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United States v. Ceballos

August 27, 2002

UNITED STATES OF AMERICA, PLAINTIFF-APPELLEE CROSS-APPELLANT,
v.
ALFREDO CEBALLOS AND ALAN MARTINEZ-GUZMAN, DEFENDANTS-APPELLANTS CROSS-APPELLEES, AND MIGUEL A. QUINTANILLA, LEONEL MORENO, JR., DENEISE A. QUINTANILLA, AND ABELARDO LALO-MENDOZA, DEFENDANTS-APPELLANTS.



Appeals from the United States District Court for the Southern District of Indiana, Evansville Division. No. 00-CR-25--Richard L. Young, Judge.

Before Bauer, Ripple, and Kanne, Circuit Judges.

The opinion of the court was delivered by: Kanne, Circuit Judge

ARGUED JUNE 3, 2002

This is a consolidated appeal of the convictions and sentences of six co-defendants who were tried by a jury and found guilty of drug conspiracy and money laundering pursuant to 21 U.S.C. §§ 841(a)(1) and 846 and 18 U.S.C. §§ 1956(a)(1)(A)(i) and (h). The government also cross-appeals the sentences of two of the defendants, Alfredo Ceballos and Alan Martinez-Guzman. We affirm all of the defendants' convictions and sentences, except for Ceballos's and Martinez-Guzman's sentences, which we vacate and remand for re-sentencing.

I. History

In November 1999, DEA agents in southern Indiana began using an informant to make controlled sales of methamphetamine to an individual nicknamed "Cuate." The DEA monitored several purchases made by Cuate and eventually initiated surveillance on narcotics transactions perpetrated by other individuals, including defendants Martinez-Guzman and Lalo-Mendoza. As the monitored drug transactions in southern Indiana continued, DEA agents began utilizing wiretaps to record conversations between the informant and Cuate. Surveillance of these wiretaps led to an expanded investigation, implicating several more people.

On March 31, 2000, DEA agents in Evansville, Indiana received court authorization to intercept communications over two telephones and one pager belonging to Juan Manuel Mata and Lisa Caudill (the "Indiana wiretaps"). Based on numerous drug-related conversations intercepted by the Indiana wiretaps, the DEA seized one pound of methamphetamine. Subsequently, DEA agents in Dallas, Texas received court authorization to intercept communications over two telephones identified during surveillance of the Indiana wiretaps (the "Texas wiretaps"). The target telephone numbers of the Texas wiretaps belonged to defendants Miguel and Deneise Quintanilla, and during surveillance of these wiretaps, DEA agents intercepted many more drug-related conversations. Based upon evidence of drug-related conversations obtained from the Indiana and Texas wiretaps, the seizure of the methamphetamine, and the testimony of several cooperating witnesses, the government indicted sixteen people on drug conspiracy and money laundering charges. The six defendants proceeded to trial and were convicted as charged in the indictment. The district court then sentenced the defendants as follows:

Defendant Charge Sentence

Alfredo Ceballos Drug Conspiracy Money Laundering 360 months 240 months, concurrent

Alan Martinez-Guzman Drug Conspiracy 268 months

Miguel Angel Quintanilla Drug Conspiracy Money Laundering Life 240 months, concurrent

Leonel Moreno, Jr. Drug Conspiracy Money Laundering 360 months 240 months, concurrent

Deneise Ann Quintanilla Drug Conspiracy Life

Abelardo Lalo-Mendoza Drug Conspiracy 204 months

II. Analysis

A. Joint Claims

1. Motion to Suppress

The defendants' first argument on appeal is that the district court erred in denying their motion to suppress evidence obtained from surveillance of the Indiana and Texas wiretaps. We will reverse a district court's decision to admit evidence obtained from wiretaps only if that decision was an abuse of discretion. See United States v. Adams, 125 F.3d 586, 595 (7th Cir. 1997).

The defendants first argue that the district court erred in denying their motion to suppress because, according to the defendants, the government failed to establish the necessity for wire surveillance. Federal law requires each wiretap application to contain a full and complete statement as to one of the following: (1) whether or not other investigative procedures have been tried and failed, (2) why other investigative procedures reasonably appear to be unlikely to suc ceed if tried, or (3) that other investigative procedures are too dangerous. See 18 U.S.C. § 2518(1)(c). We have previously held that "the government's burden of establishing its compliance with subsection 2518(1)(c) is not great" and should "be reviewed in a practical and commonsense fashion." United States v. Zambrana, 841 F.2d 1320, 1329 (7th Cir. 1988). In Zambrana, we held that the government established the necessity for wire surveillance where its wiretap application averred that normal investigative procedures would not succeed in identifying all co-conspirators at all levels of the drug conspiracy. See id. at 1330-32. In so doing, we noted that the government had offered a valid factual basis for this assertion: informants and undercover agents could not infiltrate the drug conspiracy to the extent necessary for a successful prosecution. See id. at 1331-32. In Adams, we held that the government had established the requisite necessity where its wiretap application stated, among other things, that physical surveillance might alert the subject to the investigation. See 125 F.3d at 595-96.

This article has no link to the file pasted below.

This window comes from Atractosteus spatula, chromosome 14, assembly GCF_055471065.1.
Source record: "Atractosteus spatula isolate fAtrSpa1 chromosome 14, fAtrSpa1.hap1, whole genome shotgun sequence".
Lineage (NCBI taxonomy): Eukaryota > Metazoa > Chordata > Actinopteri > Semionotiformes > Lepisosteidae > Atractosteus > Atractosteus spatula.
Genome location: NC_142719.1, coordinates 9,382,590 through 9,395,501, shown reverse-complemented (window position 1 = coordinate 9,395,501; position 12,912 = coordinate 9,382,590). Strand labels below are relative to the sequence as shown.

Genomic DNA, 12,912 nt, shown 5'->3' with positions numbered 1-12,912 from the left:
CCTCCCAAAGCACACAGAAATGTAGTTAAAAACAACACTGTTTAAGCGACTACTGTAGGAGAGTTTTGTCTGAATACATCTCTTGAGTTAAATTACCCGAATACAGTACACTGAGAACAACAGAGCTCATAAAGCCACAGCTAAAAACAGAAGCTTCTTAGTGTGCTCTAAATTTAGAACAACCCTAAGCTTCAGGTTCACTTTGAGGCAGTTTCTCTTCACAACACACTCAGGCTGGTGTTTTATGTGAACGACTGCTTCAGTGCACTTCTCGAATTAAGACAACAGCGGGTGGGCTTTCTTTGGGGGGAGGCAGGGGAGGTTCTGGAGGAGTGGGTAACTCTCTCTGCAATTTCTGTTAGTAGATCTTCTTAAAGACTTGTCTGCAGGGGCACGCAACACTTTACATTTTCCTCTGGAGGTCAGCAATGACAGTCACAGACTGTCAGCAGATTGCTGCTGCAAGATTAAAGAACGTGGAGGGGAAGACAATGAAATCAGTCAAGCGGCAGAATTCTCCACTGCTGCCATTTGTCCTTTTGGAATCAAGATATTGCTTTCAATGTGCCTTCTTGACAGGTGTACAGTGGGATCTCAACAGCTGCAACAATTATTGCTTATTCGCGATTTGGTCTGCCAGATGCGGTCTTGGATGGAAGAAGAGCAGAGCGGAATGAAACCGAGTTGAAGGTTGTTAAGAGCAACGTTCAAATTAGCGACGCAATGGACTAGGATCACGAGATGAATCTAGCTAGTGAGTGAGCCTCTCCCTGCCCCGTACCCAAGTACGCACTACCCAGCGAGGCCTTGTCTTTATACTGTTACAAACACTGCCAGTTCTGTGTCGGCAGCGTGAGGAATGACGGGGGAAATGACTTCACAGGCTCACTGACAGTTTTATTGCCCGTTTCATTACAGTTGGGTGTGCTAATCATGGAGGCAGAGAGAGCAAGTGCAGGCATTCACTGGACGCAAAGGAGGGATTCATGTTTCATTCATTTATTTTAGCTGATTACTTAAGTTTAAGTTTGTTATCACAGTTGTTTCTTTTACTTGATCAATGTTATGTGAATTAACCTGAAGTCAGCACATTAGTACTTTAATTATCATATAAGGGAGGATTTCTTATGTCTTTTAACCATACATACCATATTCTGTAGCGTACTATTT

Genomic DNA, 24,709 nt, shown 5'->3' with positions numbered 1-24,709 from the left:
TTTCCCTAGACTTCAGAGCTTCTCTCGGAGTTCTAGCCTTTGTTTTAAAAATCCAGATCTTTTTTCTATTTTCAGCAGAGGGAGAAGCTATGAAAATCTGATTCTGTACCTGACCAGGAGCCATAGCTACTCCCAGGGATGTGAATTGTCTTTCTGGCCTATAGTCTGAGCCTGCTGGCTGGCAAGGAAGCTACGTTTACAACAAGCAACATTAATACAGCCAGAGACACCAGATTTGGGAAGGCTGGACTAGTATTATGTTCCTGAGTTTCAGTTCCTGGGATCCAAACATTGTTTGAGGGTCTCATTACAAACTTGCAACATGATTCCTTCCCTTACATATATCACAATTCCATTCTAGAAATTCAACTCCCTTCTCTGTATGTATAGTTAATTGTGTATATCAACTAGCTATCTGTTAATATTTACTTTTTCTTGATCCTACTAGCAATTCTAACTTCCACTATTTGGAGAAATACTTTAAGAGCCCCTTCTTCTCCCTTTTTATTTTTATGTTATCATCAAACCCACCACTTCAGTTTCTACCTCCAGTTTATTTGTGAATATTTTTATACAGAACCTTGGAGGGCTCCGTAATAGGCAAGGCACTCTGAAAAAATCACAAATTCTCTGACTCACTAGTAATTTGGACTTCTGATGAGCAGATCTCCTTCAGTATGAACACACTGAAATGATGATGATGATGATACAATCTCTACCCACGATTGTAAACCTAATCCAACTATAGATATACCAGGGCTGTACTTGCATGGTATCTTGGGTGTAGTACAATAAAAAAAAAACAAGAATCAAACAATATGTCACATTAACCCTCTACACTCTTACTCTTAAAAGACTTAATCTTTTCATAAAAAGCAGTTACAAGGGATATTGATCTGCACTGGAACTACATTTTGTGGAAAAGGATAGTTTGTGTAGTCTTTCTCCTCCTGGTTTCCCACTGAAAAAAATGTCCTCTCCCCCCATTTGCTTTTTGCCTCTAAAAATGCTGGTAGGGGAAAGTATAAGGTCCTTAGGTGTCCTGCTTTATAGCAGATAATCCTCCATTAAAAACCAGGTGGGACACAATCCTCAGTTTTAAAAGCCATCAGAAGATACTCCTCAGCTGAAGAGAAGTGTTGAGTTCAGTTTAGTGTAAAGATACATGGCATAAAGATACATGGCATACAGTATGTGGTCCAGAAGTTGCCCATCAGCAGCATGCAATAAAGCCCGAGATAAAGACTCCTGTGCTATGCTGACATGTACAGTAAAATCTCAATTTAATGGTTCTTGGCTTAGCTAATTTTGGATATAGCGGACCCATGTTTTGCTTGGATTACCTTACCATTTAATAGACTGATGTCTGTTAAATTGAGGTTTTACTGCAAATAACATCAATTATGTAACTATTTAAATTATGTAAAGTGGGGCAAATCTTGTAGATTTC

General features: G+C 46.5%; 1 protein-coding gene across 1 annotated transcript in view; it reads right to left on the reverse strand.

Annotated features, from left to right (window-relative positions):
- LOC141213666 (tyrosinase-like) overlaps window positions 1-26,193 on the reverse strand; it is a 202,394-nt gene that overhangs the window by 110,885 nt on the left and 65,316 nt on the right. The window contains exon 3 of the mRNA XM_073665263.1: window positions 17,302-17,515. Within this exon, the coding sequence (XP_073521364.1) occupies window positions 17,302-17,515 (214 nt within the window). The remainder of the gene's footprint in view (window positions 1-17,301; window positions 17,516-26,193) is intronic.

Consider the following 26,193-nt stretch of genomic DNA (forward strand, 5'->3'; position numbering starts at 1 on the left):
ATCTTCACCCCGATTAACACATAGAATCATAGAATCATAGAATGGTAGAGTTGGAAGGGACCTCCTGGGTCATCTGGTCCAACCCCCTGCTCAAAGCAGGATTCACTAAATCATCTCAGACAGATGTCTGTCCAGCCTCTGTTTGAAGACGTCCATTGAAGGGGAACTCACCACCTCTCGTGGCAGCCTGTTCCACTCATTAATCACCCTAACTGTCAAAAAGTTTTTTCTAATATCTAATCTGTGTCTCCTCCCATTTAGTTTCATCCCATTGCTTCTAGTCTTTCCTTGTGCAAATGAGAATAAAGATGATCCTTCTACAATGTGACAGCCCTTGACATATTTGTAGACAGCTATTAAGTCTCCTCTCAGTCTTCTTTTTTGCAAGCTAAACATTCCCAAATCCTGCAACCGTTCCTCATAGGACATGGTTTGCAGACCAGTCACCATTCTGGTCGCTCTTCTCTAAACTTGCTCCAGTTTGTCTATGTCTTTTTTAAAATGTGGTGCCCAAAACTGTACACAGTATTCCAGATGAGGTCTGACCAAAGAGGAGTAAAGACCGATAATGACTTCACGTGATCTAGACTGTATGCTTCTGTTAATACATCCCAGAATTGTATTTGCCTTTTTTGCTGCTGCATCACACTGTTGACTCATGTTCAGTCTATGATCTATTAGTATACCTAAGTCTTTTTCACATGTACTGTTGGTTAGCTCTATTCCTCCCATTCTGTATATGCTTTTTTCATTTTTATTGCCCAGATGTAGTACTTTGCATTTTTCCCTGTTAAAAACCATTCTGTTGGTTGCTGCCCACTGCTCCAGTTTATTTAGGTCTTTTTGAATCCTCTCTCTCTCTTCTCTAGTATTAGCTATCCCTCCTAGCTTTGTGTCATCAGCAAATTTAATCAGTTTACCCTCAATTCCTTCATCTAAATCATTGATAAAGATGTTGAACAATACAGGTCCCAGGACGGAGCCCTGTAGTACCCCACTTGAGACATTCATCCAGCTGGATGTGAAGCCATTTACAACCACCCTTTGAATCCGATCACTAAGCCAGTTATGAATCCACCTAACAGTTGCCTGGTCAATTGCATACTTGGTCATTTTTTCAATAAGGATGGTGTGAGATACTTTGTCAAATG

In this case, the government's application for the Indiana wiretaps stated that it had tried ordinary investigative procedures such as the use of informants and undercover agents, the use of telephone records and pen registers, and the use of physical surveillance, but that those procedures had been insufficient to obtain the evidence necessary to establish the full extent of the drug conspiracy and would continue to be insufficient in the future. In addition, DEA Special Agent Daniel Schmidt's affidavit provided factual bases for this assertion. For example, it stated that informants and undercover agents had been and would continue to be unable to establish contact with middle to upper-level members of the conspiracy and thus their use could not "furnish information which would fully identify all members of this ongoing criminal conspiracy or which would define the roles of these conspirators sufficiently for prosecution." Specifically, these confidential and undercover sources could not establish how the narcotics were being shipped to Indiana. In addition, the application stated that the use of telephone records and pen registers could not identify the participants in the telephone conversations or the nature or substance of those conversations. Moreover, the application stated that in Special Agent Schmidt's experience, physical surveillance would likely alert the subjects to the investigation. The application for the Texas wiretaps included all of the above information and was supported by an affidavit from DEA Special Agent C. Mark Styron. In addition, the Texas application stated that additional wiretaps were needed in Texas to identify some of the people discussed during conversations intercepted by the Indiana wiretaps, including people that may have supplied Miguel Quintanilla with narcotics in Texas.